Ignore your haters, lead with courage
Leaders don’t lead to convince their extreme detractors, they lead relying on the support of their base, and moving the teachable. If you are not teachable, if you are hostile and have no soft heart, the best leaders should ignore you as they move forward with what they think is the best vision.
Leading with nerve means needing to tolerate people’s bad feelings. Making people feel badly isn’t good leadership, but if you don’t make anyone feel badly, you aren’t leading. Sexual and racial minorities will be hated when they lead with nerve. Women will be demeaned and called names, especially by men. But that persecution is a sign of faithfulness.
In the Christian arena, we expect that not everyone will be able to follow Jesus and His Way. If we aren’t disturbing anyone with our message of truth and justice, the message of the Gospel, one wonders if we are being truthful and honest. Jesus came in peace and love. But that peace was the kind that disturbed violence; it didn’t make peace with violence. That love disturbed hatred; it didn’t love hatred. Leading with nerve means making some people necessarily unhappy, instead of, if you’re Joe Biden, making everyone unhappy. Leading without nerve is a recipe to disappoint everyone (and Biden’s approval rating is evidence). Leading with nerve may very well upset some people, but your vision will bring people along.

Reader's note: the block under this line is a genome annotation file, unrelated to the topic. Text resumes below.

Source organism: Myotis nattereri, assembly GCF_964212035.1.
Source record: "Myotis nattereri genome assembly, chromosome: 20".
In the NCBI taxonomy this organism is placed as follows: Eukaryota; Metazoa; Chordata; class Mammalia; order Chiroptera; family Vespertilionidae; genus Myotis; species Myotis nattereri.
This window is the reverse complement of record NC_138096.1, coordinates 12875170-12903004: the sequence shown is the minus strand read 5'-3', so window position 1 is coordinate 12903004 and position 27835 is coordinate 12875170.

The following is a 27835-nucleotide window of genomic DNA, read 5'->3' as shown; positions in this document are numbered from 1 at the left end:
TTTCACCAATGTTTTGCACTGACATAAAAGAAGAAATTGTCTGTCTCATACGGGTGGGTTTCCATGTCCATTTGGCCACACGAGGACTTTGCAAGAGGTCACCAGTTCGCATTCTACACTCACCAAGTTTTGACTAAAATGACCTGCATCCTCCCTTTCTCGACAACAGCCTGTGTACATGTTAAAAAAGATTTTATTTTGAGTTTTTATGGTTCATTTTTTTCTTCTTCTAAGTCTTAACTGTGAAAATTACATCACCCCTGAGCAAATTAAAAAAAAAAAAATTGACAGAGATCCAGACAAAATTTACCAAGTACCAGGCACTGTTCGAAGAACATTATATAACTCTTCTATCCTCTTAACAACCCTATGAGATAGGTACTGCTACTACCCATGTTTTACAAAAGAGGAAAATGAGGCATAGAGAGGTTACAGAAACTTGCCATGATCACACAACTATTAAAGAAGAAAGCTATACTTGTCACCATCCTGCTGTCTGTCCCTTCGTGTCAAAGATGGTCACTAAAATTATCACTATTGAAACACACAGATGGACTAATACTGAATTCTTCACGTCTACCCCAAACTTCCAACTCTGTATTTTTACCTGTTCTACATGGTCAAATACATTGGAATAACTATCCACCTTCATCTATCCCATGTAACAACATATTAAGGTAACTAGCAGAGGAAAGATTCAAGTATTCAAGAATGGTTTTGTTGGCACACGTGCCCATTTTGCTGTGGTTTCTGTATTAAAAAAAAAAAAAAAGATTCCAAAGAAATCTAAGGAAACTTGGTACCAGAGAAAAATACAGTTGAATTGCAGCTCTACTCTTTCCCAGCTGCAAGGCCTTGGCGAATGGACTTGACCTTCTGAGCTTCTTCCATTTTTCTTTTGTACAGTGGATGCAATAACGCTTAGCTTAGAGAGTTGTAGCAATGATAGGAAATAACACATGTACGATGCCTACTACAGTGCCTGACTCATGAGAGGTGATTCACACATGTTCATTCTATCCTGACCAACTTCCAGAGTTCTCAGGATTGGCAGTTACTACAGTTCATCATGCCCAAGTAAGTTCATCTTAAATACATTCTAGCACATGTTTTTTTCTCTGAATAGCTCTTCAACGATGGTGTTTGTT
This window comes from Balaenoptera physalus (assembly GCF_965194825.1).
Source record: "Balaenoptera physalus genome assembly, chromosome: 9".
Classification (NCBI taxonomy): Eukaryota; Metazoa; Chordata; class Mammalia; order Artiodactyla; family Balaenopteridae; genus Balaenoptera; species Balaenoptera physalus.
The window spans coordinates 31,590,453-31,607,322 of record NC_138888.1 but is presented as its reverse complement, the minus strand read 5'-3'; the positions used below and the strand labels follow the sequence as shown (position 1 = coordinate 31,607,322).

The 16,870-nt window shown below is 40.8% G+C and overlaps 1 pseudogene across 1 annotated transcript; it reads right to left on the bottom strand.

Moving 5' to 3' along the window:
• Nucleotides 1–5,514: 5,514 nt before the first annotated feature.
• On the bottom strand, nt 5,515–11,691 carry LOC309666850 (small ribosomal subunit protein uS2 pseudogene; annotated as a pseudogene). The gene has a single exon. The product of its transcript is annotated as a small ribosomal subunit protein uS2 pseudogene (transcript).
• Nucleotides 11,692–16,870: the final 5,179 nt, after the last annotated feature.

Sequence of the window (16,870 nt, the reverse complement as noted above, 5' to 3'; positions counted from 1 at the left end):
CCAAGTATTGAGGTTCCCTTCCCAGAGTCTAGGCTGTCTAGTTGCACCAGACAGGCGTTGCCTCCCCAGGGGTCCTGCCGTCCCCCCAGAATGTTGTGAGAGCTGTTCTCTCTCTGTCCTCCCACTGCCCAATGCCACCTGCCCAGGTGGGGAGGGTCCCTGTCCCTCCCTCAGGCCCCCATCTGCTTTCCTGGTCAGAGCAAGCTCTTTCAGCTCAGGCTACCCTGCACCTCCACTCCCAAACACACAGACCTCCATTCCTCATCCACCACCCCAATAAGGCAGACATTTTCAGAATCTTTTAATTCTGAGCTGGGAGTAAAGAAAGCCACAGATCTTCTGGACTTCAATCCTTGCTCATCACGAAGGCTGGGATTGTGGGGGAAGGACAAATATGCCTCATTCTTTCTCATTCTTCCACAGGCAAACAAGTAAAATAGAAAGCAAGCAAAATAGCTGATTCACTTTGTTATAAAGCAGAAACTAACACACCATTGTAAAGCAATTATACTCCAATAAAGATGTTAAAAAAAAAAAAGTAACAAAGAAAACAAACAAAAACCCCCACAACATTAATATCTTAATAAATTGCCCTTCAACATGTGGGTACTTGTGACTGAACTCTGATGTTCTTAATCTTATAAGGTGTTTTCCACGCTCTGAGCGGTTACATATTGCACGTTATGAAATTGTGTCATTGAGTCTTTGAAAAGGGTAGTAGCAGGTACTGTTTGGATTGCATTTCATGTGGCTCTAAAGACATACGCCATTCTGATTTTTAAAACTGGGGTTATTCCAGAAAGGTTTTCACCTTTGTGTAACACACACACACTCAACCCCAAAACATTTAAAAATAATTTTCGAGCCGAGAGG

When it comes to the forces of white supremacy and heteropatriarchy, there is only one way to lead. The way of moderation, the way that tells us to spend our empathy on those who hate minorities is wasted. Rather, lead with nerve in a way that comforts and elevates the oppressed. Those moved by the Spirit will find and follow you, and those more committed to other gods will fall away. The ones that leave will call you the worst of names, and lie about you, and slander you. But you should expect that to happen, and take it a mark of your success that you are leading with such consequence that you are making enemies.